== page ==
Tag Archives: Heroes

Heroes

Who is a hero? The one who saves the day, right? <BTW, what is with the capes? Glory Be! Like having something around your neck is not an invitation to a villain to grab it and strangle you with it? And, d’uh, why don’t they, the villains I mean?>  But I digress. Again, who is a hero? Is it enough to save the day? Today it seems like they have to save the world, no the Galaxy.  And then do what? Retire? Are all the criminals and the villains gone? I get that a story, be it a movie or series, must end. We need to know <although there is the ending to The Giver (Lowery)and the ending in Peachtree Road (Siddons)>  we are at the end of the story.

Grimm’s last show was THE END. They were honest. Give them points for that. But they tricked us. <spoiler>  Everyone dies and then everyone comes back because we have this cool magical object that says we can do that. But they went a step further–sort of like JK with Harry. They showed the next generation of Grimm’s fighting the Wessen. So, they saved the planet, well, all humans, but no one is ever really saved. So there was a smidgeon of truth.

We don’t even suspend disbelief anymore. We know there will be something to bring them back. Ironic. In the 21st century, when we say that science is fact, we all believe in magic.

There was a book I read a long time ago, [can’t remember the title]  back in the 1970s, a sci-fi/fantasy book. It was about good triumphing over evil. Evil was powerful, huge armies, lots of people participating. Good was small, a boy, if I remember correctly. And maybe an old man and not much else. The upshot is <was> that good will always triumph even with the full force of evil against it. But like with Grimm, the battle is never over. Maybe the major one is one and done, but there will always be brushfires.

I am a child of the post-war. Not the war to end all wars. That was a silly way to identify it, because the treaty of Versailles only exacerbated the problem and set the world up for a second war. I am a baby boomer. The stories I read were of the men and women who resisted the evils of totalitarianism, oppression, genocide, and communism. Primary text, I think they are called. These individuals did what they could to limit the devastation, to eliminate the threat of an over-class rule. They were common people; maybe bankers, housewives, farmers, shopkeepers, or they were not, perhaps they were earls, counts, government officials. They did not think of their lives as forfeit, but in many cases they were. There was no coming back. There was no magic.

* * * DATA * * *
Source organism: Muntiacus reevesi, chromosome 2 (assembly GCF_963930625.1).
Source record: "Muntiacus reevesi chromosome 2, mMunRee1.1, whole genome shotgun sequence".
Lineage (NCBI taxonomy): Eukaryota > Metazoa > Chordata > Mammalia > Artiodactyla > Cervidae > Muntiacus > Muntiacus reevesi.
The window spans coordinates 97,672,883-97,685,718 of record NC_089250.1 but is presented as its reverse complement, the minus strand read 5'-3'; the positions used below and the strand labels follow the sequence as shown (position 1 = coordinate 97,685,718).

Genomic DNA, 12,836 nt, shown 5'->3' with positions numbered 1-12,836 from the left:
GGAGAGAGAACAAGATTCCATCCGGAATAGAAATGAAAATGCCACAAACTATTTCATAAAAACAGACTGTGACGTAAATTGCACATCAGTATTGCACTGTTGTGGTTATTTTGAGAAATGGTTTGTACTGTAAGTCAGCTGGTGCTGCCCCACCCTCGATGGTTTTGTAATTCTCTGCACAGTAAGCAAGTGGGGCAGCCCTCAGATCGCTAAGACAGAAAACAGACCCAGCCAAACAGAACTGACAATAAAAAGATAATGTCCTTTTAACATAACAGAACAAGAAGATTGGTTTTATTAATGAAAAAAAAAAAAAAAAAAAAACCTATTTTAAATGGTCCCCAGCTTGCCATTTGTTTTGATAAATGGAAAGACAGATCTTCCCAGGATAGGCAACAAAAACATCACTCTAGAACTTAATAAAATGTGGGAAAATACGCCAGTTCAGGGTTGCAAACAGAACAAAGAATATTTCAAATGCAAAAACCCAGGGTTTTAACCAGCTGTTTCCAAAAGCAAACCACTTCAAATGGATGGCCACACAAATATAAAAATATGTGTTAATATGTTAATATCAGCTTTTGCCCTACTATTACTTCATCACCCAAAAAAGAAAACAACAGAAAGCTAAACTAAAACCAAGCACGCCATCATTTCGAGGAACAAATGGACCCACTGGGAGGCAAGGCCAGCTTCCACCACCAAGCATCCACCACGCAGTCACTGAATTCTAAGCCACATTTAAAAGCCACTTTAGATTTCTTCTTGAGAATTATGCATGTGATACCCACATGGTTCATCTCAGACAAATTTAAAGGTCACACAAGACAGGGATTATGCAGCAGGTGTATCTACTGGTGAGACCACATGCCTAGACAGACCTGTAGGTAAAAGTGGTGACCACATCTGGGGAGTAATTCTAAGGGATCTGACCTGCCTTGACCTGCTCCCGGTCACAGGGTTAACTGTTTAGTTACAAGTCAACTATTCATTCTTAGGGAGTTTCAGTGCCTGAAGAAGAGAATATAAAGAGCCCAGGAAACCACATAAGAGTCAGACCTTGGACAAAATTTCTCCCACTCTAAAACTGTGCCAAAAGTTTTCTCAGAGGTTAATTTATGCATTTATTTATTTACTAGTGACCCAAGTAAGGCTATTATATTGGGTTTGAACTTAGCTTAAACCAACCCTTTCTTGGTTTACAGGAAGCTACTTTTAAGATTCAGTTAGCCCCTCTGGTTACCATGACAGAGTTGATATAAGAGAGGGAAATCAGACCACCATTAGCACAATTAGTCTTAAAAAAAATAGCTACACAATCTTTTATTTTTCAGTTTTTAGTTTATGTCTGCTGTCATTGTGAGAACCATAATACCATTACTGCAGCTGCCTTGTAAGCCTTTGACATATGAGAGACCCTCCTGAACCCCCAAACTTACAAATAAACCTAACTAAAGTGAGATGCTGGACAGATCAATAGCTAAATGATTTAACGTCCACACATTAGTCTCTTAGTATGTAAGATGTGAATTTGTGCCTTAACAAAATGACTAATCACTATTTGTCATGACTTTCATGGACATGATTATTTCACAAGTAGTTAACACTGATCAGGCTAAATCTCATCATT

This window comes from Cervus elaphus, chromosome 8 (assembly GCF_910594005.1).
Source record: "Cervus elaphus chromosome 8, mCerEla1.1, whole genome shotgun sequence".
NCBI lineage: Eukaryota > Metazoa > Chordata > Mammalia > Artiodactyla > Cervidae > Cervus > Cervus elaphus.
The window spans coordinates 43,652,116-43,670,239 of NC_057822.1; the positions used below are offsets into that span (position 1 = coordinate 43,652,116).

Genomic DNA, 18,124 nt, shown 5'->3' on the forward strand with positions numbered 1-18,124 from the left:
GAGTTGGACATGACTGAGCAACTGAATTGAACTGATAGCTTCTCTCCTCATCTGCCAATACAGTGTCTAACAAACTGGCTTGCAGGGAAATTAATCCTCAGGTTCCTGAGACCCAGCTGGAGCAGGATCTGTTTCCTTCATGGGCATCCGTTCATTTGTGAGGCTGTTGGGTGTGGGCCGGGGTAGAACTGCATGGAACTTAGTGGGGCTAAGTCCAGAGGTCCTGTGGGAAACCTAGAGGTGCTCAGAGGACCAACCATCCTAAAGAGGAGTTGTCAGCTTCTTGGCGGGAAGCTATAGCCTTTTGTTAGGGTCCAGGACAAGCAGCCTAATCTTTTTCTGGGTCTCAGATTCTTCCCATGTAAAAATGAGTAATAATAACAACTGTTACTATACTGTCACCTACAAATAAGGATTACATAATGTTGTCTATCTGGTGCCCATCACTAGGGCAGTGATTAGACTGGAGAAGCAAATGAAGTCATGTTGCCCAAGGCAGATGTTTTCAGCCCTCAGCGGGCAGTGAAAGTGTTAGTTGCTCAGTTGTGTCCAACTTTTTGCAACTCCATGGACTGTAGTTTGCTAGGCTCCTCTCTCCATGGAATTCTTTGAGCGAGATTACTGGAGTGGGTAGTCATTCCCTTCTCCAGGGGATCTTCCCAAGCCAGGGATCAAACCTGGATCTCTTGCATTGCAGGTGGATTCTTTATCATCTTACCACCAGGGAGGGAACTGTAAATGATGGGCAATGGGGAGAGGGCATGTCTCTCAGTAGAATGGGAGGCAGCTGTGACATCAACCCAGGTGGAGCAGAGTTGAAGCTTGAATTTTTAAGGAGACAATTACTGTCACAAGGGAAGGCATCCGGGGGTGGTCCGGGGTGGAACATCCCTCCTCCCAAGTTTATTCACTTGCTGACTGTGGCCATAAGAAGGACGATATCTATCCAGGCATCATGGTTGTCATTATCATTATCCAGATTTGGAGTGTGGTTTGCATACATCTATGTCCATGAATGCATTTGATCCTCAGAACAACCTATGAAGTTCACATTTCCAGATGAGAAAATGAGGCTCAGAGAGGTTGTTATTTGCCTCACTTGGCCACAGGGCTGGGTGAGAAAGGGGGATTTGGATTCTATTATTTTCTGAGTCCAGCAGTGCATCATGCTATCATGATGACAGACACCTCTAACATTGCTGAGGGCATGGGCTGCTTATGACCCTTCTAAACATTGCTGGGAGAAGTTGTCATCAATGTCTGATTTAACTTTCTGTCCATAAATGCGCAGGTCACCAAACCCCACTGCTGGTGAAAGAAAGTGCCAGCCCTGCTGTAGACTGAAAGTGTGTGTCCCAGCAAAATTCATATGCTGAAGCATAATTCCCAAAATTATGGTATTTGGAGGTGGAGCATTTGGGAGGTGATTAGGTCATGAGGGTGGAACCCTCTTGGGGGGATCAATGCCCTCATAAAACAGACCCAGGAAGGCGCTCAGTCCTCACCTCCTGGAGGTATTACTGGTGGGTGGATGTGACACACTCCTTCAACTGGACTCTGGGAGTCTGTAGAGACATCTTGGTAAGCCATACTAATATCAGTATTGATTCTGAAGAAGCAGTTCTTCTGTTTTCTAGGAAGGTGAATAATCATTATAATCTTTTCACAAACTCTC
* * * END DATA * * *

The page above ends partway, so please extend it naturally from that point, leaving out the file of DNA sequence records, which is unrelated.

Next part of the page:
What I read in the 50s were the original memories, the heroic stories of their realization that no one else would stand. They knew literally they had no choice. Today we say we always have a choice. What we mean is you can say yes, or you can say no. Everything we read and see brings this mixed message. The truth is no, no you can’t say no. You can’t.

At an SCBWI conference one of the speakers, Tony Horowitz, I think, said that if nothing else we should be truthful to our children, we should terrify them with the truth. And so, we are back to heroes; those who recognize there is no choice, that saying yes is the only thing, and that doing what you must, even though you are terrified is the right thing.

I call that bravery.

Margaret

Margaret, as in Thatcher, or, the Iron Lady, or, the last conservative Prime Minister of England. But still, Margaret. A grocer’s daughter, a university educated, mother of twins, because they said, leave it to Margaret, how efficient to have two at the same time!

When women were burning bras, there was Margaret. When women were marching for equal rights, there was Margaret. When women were listening to Gloria Steinem, there was Margaret. Margaret in university. Margaret standing for election. Margaret working her way up the political ladder. Margaret changing the face of the UK. While women were protesting for more equality, Margaret just strode into the room smiled, and grabbed it, moving on. And, always looking like a lady, suit or dress and jacket, hat on her head and nylons and heels. Well, it was the eighties.

I don’t have women role models. Personally I think role models are a bunch of nonsense. You’re asking someone to be ‘on’, the best they can be all the time. Not possible. TV and movies have ruined it for most. They take what people do on the screen as real. Well, hell, I’d have better statements and thoughts and career moves if someone was setting up the dialogue, planning the scenes and stabilizing the plot. But no! It just doesn’t work that way.

Margaret Thatcher was a hero. So was Marion Kellogg, the first woman vice president at General Electric, in Human Resources. I have others. And for all of them, they didn’t make a scene, they didn’t flail against the current, the established order. The niggled their way inside it, they stood tall, they walked tall and they conquered.

So. Rest in Peace. Here’s to you, Margaret!